Usually you are eligible for an inheritance loan only if you are an heir to estate worth $15,000 or greater. The sources of funding are either private investors or an inheritance funding company. Private investors sometimes do consider lending cash advances even if the assets do not amount up to $15,000.
The inheritance companies do charge for their services but the amount is only deducted when disbursement takes place. Depending on the amount borrowed, fees can range anywhere between 10-40%. One very beneficial outcome is that the person accepting the loan is not liable to pay it back to the funding source. Repayment automatically happens when the proceedings are complete and the estate is out of probate.
It is not a risk free act to be providing you with inheritance loans. The funding source does have to take a chance because they would not be able to legally blame the requester in case the estate does not have sufficient funds to take care of the repayment. The only way out of this is to be able to provide evidence that proves that the recipient misguided the lender with false information with regards to the estate and its worth.
Inheritance funding companies are very meticulous in requiring original documents that prove the worth of the assets in question because it is highly risky to be going ahead without proper proof. Documents required are the death certificate of the deceased, copy of the Will in question and any kind of substantial information about the estate involved.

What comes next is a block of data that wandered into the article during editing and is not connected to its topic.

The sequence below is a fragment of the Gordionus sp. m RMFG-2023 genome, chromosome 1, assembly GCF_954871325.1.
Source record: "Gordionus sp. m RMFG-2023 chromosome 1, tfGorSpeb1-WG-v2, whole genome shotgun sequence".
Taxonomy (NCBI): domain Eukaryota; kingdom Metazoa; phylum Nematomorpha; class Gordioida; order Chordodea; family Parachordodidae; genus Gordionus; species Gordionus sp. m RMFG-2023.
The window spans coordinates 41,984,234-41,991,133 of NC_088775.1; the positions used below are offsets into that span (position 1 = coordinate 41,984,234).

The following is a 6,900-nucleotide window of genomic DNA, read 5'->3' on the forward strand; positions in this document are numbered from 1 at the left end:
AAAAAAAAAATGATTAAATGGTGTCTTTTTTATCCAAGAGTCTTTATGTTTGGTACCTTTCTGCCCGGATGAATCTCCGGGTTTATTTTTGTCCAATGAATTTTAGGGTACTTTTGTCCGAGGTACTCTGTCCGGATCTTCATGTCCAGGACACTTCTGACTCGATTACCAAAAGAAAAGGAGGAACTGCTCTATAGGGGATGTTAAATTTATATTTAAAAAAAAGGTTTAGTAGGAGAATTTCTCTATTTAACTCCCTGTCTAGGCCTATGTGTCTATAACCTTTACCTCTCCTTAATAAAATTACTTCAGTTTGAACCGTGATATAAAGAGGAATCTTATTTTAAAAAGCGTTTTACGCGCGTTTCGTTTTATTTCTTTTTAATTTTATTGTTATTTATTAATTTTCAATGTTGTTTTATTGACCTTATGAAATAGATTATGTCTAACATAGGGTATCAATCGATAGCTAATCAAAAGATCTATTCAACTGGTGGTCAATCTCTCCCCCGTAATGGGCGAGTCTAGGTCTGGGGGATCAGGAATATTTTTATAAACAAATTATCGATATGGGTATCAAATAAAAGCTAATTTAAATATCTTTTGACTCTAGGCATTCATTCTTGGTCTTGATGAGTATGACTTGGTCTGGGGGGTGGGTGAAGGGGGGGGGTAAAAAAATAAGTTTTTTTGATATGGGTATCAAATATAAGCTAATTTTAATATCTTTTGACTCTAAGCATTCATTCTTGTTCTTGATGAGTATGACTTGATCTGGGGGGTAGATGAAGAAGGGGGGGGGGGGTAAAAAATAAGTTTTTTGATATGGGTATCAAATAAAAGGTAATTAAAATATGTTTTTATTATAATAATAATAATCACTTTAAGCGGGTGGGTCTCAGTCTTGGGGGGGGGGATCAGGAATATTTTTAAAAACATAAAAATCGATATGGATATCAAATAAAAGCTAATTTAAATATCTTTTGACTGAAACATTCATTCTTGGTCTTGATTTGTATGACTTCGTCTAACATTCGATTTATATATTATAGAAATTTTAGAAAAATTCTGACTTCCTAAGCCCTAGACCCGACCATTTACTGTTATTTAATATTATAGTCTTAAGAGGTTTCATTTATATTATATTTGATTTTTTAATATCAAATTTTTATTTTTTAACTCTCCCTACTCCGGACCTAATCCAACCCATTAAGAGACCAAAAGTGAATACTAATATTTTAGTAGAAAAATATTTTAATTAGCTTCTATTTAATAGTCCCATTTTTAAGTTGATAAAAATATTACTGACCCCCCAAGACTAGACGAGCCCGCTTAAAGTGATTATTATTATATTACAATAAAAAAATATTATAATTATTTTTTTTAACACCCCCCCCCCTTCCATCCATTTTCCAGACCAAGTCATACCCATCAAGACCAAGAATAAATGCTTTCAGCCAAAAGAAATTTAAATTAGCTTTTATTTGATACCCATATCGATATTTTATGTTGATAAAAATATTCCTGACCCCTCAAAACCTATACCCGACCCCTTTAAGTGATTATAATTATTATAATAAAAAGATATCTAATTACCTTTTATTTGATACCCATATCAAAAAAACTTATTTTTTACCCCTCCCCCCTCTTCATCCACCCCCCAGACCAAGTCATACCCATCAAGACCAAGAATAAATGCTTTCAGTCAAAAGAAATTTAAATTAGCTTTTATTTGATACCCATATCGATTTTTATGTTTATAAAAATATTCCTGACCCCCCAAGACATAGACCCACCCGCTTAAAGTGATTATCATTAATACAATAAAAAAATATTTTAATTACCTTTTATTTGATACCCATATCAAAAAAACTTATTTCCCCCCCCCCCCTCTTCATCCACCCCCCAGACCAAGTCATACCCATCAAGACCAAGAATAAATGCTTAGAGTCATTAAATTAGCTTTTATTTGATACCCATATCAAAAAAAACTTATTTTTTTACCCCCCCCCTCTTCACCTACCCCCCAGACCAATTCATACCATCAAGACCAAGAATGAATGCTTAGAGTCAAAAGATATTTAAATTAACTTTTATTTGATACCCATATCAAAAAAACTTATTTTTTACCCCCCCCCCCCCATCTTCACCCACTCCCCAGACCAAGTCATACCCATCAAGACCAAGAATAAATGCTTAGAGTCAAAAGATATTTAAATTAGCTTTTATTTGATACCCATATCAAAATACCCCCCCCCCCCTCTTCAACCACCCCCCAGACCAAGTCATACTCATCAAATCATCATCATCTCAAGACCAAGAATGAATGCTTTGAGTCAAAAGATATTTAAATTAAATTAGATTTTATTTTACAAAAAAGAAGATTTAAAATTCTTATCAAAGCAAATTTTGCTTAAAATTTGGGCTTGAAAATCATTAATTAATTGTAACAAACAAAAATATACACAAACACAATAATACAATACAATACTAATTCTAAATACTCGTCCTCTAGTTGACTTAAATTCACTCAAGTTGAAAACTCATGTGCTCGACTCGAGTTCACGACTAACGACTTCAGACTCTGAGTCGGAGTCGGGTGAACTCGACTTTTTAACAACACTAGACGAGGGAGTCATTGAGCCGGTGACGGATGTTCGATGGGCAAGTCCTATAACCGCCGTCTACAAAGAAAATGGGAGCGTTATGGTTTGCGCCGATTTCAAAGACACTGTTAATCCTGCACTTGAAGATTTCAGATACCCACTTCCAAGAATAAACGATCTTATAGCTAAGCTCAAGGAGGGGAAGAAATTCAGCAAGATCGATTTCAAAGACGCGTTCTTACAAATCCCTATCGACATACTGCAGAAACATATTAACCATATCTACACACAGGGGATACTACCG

The inheritance funding company will verify the identification of the recipient and will also request for the contact information of both the probate lawyer and the estate administrator. They will also make enquiries and confirm the recipients authenticity before going ahead with the case.
The company might also require documents such as inventory statement, petition for probate and appraisement statement. A sales contract may be required in case a real estate is used as collateral. Personal information such as credit report may be required to check if the recipient has any outstanding tax or pending bankruptcy which may come in the way of the repayment of a loan.